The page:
Cliftondale Revitalization draws heavy discussion during Precinct 2 forum
The five Town Meeting members who represent Precinct 2 cited a number of issues of concern to their neighborhood, but Cliftondale Revitalization drew more discussion than the rest of them did collectively. Cliftondale Revitalization clearly dominated the 50-minute forum – “Saugus Over Coffee” – held in the Community Room of the Saugus Public Library last week (Feb. 13). This was the second in a series of 10 monthly programs filmed by Saugus TV that will air now through October.
“We do have a unique position that we are less than a mile from places like Overlook Ridge and some of the other big developments and big developments that are coming,” veteran Town Meeting Member Peter A. Rossetti, Jr. said.
“At some point, Caddy Farm will be developed. When that gets developed, there’s going to be a lot of apartments. Right now, Overlook Ridge has approximately 3,000 apartments. Granada Highlands has a number of apartments,” he said.
“For those people, it’s actually easier to come to Cliftondale than it is to go to the North Shore Shopping Center or some of the other stores that are local. The traffic is just horrendous for them, especially around dinnertime. So, we have some unique opportunities,” he said.
Board of Selectmen Vice Chair Debra Panetta praised Precinct 2’s Town Meeting members for their active involvement with issues that affect the precinct and the town. “Clearly, all five of you are incredibly passionate not just about your precinct and the people who live in your precinct, but about the whole town and how Precinct 2 fits into our town,” Panetta told the Town Meeting members.
“All of you spoke eloquently tonight,” she said.
But as active as this group of Town Meeting members has been, some of the members noted the citizen apathy and lack of participation in their precinct.
The Town Meeting members from Precinct 2 outnumbered the Precinct 2 citizens 5-2, and most of the dozen people in the audience were from other precincts. Precinct 1 Town Meeting Member Sue Palomba and Precinct 9 Town Meeting Member Judith Worthley attended the forum.
“All of us here were elected by default,” Town Meeting Member Joe Vecchione said, noting that there were only five candidates running for the five Town Meeting seats in the town elections two years ago. In four of the precincts (1, 2, 6 and 7), only five Town Meeting candidates ran for office.
“There wasn’t a lot of competition. I like competition. My first term in 2019, eight people were running for five spots,” he said.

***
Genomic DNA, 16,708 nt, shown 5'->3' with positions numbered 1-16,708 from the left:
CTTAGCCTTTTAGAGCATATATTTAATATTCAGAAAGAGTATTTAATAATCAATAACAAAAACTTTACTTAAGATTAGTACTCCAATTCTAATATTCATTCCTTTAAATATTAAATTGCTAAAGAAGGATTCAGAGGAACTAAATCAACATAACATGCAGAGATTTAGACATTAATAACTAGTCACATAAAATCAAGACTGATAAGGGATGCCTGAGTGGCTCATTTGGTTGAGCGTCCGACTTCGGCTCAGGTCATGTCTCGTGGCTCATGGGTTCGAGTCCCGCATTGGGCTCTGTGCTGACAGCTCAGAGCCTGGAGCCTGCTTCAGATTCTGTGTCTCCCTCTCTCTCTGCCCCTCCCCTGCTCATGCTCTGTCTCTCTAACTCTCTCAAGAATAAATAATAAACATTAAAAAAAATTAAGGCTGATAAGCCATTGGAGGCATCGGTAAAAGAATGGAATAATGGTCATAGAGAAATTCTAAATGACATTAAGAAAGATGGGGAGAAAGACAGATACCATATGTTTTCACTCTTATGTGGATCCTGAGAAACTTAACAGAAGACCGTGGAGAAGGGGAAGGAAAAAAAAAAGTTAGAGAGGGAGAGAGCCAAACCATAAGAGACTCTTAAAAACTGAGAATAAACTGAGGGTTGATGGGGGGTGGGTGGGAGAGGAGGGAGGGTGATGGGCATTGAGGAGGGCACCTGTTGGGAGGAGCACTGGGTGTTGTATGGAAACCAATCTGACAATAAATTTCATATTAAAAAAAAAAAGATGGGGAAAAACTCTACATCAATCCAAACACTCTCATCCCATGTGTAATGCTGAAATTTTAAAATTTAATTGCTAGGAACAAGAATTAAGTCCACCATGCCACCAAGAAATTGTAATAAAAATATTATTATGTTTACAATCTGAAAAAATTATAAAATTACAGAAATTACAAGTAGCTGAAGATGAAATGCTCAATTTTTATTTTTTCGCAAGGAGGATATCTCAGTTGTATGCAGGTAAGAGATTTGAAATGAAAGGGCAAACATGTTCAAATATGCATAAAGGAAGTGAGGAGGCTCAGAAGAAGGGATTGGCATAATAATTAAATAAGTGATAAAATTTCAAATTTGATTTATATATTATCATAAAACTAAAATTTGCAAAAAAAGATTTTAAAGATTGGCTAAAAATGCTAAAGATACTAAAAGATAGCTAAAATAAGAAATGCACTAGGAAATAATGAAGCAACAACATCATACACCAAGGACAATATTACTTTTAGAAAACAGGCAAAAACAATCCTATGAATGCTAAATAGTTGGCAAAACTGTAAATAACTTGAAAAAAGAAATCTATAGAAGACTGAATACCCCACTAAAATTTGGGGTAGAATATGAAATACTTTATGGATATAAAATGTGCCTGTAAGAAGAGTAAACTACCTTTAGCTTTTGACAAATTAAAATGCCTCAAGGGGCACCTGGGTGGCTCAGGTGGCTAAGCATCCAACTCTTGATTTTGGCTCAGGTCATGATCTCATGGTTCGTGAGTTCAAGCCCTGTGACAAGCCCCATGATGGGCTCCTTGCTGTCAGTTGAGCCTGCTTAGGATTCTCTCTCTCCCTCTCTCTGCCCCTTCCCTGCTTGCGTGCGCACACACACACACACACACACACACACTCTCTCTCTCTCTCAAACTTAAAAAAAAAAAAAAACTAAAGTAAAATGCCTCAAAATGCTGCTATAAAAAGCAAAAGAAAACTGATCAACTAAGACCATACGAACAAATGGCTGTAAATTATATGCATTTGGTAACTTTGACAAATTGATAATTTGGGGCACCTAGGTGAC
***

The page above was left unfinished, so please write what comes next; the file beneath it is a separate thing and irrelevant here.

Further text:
Town Meeting Member Robert J. Camuso, Jr. chided the public for not getting more involved with their town government. “A lot of people like to complain about how things are done in this town,” Camuso said.
“Instead of complaining on Facebook, get involved. That’s the biggest problem in this community. It’s easy to be a keyboard warrior. Go to the meetings and get involved. The more people involved, the better this community is going to be,” he said.
Panetta credited Camuso with being at “the forefront” of the Caddy Farm issue for more than a decade.
While noting that Cliftondale Revitalization is an important issue for the precinct, Town Meeting Member Christine M. Moreschi said, “I am against more housing in Cliftondale. I think we have enough down there.”
“I just think we need to think of the older generation where they can walk there rather than drive down to Route 1,” she said.
Town Meeting Member Christopher P. Riley said traffic is a big concern. The town needs to make the streets and sidewalks safer.
He said that improvements at the Anna Parker Playground are needed and also agreed that Caddy Farm is a big issue.
Vecchione said he would like to see efforts to incentivize property owners in Cliftondale Square to invest. He also noted that there are “plenty of code issues in Cliftondale related to the Americans with Disabilities Act.”
“ADA is a huge problem in Cliftondale Square,” he said.
Selectman Corinne Riley, a Precinct 2 resident, shared an observation she’s made since childhood days. “When I was a kid, there were five houses on the street and there were six cars,” she said.
“Now, there are 11 houses on the street and 11 cars. It’s all about people having multiple automobiles where they live,” she said.
Cliftondale Revitalization, neighborhood concerns about public safety, traffic congestion, need for playground upgrades, making sure the Caddy Farm development in Revere is monitored so that traffic doesn’t cut through local streets, lack of interest in candidates running for Town Meeting.